Inquest method of review outdated, unnecessary and destructive

from The Rap Sheet, by Portland Police Association President Robert J. King

ORS 146.135 defines a public inquest giving a county’s District Attorney the authority to order an inquest and obtain a jury for the purpose of finding the cause and manner of death. The jury is charged with the task of determining who the deceased was, when and where the deceased person came to death, and the cause and manner of death.

In 25 years there have only been three inquests in Multnomah County. In each case, the officers have never been the same. The result of Multnomah County’s most recent inquest was the resignation of a highly respected officer. We believe in transparency, but not when the price involves a sacrifice on the altar of our community’s failure to understand us, or the reality of the work we do. There must be a more constructive way for officers, the public and in this most recent case the family to have a dialogue. We oppose inquests because they devastate the officers involved. We oppose them because they are fundamentally unfair, unnecessary and harmful to the police officers involved.

We do have confidence in the process currently in place. Within this process we believe the rights of all are respected. It is an investigative and review process second-to-none and we voluntarily cooperate in these investigations.

The current process has layer upon layer of review. Initially detectives gather information which is passed directly to the District Attorney. A Grand Jury is convened. It is pure citizen review and we believe in it. Seven citizens review every facet of the case to decide if there should be criminal charges. The involved officers cannot be compelled to testify before the grand jury, but they do because they have nothing to hide.

An internal review follows the criminal review. This in-depth internal review has been recently updated and improved. It begins with a required Internal Affairs interview of anyone who has information about the facets of the case. Once the investigation is complete, the case goes to the officer’s commander who then recommends findings to two newly created boards. The Performance and Use of Force Review Boards both include citizens. Additionally, each case is reviewed by City Attorneys, the Director of Independent Review, representatives from Human Resources, Commanders, Assistant Chiefs, the Chief and our Commissioner, Mayor Tom Potter. If citizens do not agree with allegation findings they can appeal to the Independent Review Division, Citizen Review Committee. The City’s auditor, an independently elected city official, oversees this committee.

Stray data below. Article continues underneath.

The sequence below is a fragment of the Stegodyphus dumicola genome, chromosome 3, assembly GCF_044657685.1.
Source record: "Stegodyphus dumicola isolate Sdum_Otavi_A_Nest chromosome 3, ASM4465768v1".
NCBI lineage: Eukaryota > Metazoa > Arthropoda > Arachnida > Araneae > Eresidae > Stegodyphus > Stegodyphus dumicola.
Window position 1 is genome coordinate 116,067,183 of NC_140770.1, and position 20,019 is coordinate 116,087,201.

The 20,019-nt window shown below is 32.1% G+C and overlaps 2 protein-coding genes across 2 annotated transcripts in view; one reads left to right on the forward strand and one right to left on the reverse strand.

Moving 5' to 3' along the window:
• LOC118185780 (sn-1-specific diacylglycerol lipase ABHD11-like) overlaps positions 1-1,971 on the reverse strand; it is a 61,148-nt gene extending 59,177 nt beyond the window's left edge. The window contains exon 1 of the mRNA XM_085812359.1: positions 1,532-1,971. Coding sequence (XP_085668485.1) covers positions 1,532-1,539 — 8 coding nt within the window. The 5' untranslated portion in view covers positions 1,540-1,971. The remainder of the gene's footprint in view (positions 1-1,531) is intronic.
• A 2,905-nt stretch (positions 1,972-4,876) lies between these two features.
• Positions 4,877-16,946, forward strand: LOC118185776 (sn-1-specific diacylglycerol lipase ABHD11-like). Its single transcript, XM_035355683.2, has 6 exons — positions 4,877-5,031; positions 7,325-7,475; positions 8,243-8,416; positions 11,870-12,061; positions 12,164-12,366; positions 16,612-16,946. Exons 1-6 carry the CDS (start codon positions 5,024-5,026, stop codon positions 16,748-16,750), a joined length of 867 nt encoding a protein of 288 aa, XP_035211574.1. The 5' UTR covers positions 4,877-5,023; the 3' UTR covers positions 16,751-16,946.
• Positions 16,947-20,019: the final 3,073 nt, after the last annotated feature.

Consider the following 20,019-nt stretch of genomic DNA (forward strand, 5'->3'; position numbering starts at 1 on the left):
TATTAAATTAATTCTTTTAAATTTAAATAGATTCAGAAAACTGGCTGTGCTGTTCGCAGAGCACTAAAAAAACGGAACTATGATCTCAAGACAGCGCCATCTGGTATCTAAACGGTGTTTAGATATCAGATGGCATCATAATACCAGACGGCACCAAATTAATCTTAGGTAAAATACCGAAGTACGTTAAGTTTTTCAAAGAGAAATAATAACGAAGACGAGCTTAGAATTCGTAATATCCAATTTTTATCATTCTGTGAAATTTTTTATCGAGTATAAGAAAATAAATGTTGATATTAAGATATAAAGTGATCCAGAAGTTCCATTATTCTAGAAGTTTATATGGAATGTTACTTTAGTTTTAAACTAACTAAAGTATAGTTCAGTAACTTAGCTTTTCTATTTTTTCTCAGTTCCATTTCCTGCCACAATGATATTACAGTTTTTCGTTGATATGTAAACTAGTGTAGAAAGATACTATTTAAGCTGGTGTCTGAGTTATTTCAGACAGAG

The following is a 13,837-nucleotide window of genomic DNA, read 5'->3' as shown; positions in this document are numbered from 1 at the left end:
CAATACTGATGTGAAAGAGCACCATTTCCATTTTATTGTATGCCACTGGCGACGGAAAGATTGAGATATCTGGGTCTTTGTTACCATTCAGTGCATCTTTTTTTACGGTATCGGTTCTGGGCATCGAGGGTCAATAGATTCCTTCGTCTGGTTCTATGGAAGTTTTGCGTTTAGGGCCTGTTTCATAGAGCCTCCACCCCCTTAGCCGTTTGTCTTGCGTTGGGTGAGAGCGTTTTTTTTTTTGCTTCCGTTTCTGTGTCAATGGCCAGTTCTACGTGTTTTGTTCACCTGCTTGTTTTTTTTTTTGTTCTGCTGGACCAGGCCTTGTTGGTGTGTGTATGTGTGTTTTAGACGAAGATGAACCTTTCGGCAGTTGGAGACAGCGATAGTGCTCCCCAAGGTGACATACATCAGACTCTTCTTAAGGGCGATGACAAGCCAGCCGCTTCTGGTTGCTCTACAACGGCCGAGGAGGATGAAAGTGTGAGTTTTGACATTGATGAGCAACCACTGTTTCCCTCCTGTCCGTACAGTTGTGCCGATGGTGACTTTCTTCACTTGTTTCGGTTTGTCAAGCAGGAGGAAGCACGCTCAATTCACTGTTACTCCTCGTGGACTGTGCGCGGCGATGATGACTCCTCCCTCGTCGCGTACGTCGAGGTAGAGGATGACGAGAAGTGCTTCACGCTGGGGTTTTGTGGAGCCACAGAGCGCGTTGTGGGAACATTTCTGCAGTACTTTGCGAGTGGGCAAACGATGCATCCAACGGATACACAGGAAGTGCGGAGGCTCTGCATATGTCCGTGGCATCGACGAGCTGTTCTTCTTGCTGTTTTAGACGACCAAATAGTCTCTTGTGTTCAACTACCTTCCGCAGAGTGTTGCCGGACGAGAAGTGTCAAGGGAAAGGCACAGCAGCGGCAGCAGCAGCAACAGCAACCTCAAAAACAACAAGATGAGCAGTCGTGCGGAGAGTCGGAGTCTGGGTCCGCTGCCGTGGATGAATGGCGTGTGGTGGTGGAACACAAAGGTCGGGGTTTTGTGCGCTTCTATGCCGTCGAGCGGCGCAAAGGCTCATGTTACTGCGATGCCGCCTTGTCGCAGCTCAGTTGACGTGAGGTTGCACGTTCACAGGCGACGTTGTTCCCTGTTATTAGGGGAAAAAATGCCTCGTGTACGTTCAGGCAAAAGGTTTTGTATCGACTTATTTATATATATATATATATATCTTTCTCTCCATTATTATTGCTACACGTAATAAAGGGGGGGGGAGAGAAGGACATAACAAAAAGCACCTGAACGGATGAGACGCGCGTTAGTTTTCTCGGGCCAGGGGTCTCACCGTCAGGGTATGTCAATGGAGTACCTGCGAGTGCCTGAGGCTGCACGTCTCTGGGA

We voluntarily cooperate and participate in each process. Along with citizens, we believe in and support transparency. Our process is probably more citizen interactive and responsive than any other I know of.

We expect our actions to be reviews with the purpose of ensuring compliance with all Laws, Bureau Rules and Orders.

We expect that.

We have a problem when, after high profile cases like the recent in custody death, media and single-issue special interest groups request inquests.

The in-custody death of Mr. Chasse is a tragedy and, yes, as the Chief reported, the officers are devastated. But we cannot step on to a playing field where our split second decisions are made political and we are assumed to be guilty and presumed wrong. It is fundamentally unfair. There is no scenario where we would support an inquest. We are responsible for our actions under the law and policies of our Bureau. The current process does get at the truth about what happened without creating a public spectacle or worse, creating a scapegoat.

We can have no confidence in a process that was created over a hundred years ago to determine basic questions such as the identity of the deceased, when and where the death occurred, and the manner and cause of death. These questions have already been answered. A member of the DA’s office said, “the inquest is a clumsy tool that is poorly designed to accomplish public oversight”.

In this case The Oregonian’s Editorial Board demands an inquest with the purpose of placing the blame on officers while ignoring the broader context officers cannot avoid.

There editorial concludes it “should not have happened” which only demonstrates their ignorance to the realities street officers are tasked with responding to. Without knowing all the facts they conclude we need more training and need to be taught to be “smarter, safer and low key”. They conclude by finding fault and insulting all officers by saying “it would be better for everyone-the officers, the community-if the police really knew what to do”. With that as the context and the stage we are expected to walk onto we can never have confidence our actions will be reviewed fairly.